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Delta drivers still see lots of speeders on Alex Fraser Bridge

The RCMP’s Deas Island Traffic Services is responsible for speed enforcement
There’s concern that not a lot of drivers bother obeying the speed limit on the bridge.

What’s being done about speeders on the Alex Fraser Bridge?

That question was raised at the Nov. 23 Delta Police Board meeting as member Firth Bateman asked Police Chief Neil Dubord what more can be done, noting there appears to be a need for more enforcement by the RCMP.

“It’s really disconcerting if you’re trying to drive the speed limit, or close to it. You have numerous people driving 120 kilometres-an-hour in a 70 kilometre-an-hour zone. It’s disconcerting and startling, and I don’t know if there’s any way of that being dealt with,” said Bateman.

Noting the bridge is part of the provincial highway network, thus, enforcement is under the jurisdiction of RCMP, Dubord responded that there is a joint partnership when a highway comes through a municipality with the RCMP working with city police to explore enforcement strategies.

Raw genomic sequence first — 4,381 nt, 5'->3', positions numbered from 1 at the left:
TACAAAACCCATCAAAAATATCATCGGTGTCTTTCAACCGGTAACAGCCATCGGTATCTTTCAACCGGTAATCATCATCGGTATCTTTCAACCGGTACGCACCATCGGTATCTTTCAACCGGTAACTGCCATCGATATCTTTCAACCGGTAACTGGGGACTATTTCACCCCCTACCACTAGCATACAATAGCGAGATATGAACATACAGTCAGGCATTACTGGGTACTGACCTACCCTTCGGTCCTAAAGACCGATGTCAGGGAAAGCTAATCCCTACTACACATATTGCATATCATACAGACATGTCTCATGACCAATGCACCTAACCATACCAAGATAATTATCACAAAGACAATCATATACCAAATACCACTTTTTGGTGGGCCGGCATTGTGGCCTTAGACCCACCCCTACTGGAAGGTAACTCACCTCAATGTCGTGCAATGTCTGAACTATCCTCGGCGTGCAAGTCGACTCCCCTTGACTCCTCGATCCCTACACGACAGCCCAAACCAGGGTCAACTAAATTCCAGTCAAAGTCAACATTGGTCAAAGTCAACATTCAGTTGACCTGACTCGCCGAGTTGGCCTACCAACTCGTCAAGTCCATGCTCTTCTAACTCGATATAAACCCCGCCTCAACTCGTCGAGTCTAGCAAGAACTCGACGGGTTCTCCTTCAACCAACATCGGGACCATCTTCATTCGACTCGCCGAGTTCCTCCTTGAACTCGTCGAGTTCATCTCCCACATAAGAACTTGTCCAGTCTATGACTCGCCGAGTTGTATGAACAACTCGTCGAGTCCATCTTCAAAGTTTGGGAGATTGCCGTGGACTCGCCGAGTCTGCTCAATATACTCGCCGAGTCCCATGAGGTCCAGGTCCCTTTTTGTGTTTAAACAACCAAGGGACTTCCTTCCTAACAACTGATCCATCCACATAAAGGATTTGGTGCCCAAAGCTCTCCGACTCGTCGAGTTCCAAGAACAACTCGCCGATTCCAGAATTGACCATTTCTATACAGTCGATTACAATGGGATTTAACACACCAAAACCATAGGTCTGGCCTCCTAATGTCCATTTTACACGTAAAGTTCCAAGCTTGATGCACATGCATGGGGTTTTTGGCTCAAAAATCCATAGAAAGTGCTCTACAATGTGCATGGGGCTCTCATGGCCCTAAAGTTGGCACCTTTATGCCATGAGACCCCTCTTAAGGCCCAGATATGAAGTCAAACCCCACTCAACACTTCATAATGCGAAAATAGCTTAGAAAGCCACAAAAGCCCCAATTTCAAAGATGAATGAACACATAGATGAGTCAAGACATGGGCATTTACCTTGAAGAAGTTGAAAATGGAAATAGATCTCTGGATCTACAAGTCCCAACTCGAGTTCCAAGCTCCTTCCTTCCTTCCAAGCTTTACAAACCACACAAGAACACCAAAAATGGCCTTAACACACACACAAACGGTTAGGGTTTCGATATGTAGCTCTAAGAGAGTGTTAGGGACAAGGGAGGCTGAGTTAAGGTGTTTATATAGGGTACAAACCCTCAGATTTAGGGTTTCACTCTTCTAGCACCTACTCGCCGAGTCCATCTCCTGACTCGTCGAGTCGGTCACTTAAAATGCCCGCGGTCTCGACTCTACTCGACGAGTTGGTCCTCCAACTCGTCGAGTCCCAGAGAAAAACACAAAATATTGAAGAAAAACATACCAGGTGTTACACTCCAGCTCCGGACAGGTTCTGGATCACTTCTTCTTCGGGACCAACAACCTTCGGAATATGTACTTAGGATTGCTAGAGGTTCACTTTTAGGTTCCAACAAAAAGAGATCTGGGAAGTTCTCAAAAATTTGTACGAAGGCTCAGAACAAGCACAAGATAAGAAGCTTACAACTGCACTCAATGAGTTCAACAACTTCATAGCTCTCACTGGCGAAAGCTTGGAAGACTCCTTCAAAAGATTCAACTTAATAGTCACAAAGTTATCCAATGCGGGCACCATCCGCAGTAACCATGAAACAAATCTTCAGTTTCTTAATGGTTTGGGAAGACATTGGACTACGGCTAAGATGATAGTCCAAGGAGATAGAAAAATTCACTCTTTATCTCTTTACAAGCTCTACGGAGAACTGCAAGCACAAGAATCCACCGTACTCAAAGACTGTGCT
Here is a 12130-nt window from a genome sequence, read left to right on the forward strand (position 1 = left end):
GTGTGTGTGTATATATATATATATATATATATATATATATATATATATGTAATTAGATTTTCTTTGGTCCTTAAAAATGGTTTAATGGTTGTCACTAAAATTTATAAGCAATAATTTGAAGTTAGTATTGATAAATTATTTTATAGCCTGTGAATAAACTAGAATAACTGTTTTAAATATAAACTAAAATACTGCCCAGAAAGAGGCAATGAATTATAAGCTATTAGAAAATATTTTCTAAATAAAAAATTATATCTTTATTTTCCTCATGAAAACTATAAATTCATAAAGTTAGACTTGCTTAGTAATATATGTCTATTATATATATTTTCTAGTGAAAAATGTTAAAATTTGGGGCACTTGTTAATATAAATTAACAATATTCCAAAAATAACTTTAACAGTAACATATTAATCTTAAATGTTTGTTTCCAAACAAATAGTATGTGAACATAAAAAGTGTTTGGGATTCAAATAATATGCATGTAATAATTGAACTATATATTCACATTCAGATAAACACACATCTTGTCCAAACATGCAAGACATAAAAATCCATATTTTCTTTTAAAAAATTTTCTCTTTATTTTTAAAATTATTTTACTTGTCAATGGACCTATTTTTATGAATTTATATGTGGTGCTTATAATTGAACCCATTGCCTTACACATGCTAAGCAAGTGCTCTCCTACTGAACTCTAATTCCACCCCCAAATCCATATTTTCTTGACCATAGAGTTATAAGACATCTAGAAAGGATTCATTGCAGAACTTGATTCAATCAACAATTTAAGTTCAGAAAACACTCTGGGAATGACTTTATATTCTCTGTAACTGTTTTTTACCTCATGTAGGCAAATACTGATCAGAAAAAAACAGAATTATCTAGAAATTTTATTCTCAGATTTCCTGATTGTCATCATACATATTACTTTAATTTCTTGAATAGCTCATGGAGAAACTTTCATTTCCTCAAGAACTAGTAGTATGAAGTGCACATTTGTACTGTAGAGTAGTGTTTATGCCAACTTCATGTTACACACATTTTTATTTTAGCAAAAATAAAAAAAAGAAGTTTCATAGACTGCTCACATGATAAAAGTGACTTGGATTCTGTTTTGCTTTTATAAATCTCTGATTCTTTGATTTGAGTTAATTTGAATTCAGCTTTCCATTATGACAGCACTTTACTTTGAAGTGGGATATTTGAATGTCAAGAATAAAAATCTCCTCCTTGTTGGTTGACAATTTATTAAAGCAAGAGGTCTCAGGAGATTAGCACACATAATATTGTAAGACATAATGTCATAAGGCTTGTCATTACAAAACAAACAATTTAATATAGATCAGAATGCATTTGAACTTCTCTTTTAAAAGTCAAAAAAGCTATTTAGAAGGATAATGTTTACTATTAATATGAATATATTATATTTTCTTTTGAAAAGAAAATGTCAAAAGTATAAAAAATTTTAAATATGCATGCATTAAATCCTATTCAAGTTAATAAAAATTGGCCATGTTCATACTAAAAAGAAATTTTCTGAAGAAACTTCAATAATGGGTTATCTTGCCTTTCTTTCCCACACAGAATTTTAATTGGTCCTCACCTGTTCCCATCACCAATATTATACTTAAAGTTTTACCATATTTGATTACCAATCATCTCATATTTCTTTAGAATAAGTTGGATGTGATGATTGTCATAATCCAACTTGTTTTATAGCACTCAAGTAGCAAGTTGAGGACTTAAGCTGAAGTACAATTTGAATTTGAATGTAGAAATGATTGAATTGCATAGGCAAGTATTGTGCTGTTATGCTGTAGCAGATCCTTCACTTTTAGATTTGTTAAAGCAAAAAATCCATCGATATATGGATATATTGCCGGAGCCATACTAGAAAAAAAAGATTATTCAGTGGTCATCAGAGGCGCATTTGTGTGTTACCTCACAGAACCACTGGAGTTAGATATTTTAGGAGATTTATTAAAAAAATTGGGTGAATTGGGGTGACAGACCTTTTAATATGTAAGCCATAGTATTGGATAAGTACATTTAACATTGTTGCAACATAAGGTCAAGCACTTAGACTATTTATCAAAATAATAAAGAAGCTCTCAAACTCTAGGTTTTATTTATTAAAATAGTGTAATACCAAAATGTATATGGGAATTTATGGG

He added Delta’s police force has participated in successful joint enforcement campaigns on the bridge.

Deputy Chief Deputy Harj Sidhu said enforcement has been a challenge in the past six months, however, due to ongoing construction on the bridge. Delta Police are looking at various strategies, also working with the transportation ministry, he said.

According to crash statistics for 2021 from ICBC, the Alex Fraser Bridge had 260 crashes last year.

From 2017 to 2021, the bridge was by far the top crash site in Delta with 1,433 collisions.

Part of the Alex Fraser Bridge Improvement Project, the bridge’s speed limit in 2019 went down from 90 km/h to 70 km/h.

Asked at the time if measures would be implemented to enforce the new limit, Minister of Transportation and Infrastructure Claire Trevena issued a statement to the Delta Optimist, noting, “Local police enforce posted speed limits. As well, the ministry released traffic advisories and an information bulletin when the change went into effect in July in order to raise awareness.”

She also noted, “The ministry will be releasing materials over social media and on the project website to help raise awareness of the new transferable barrier system before counter flow goes into operation later this year.”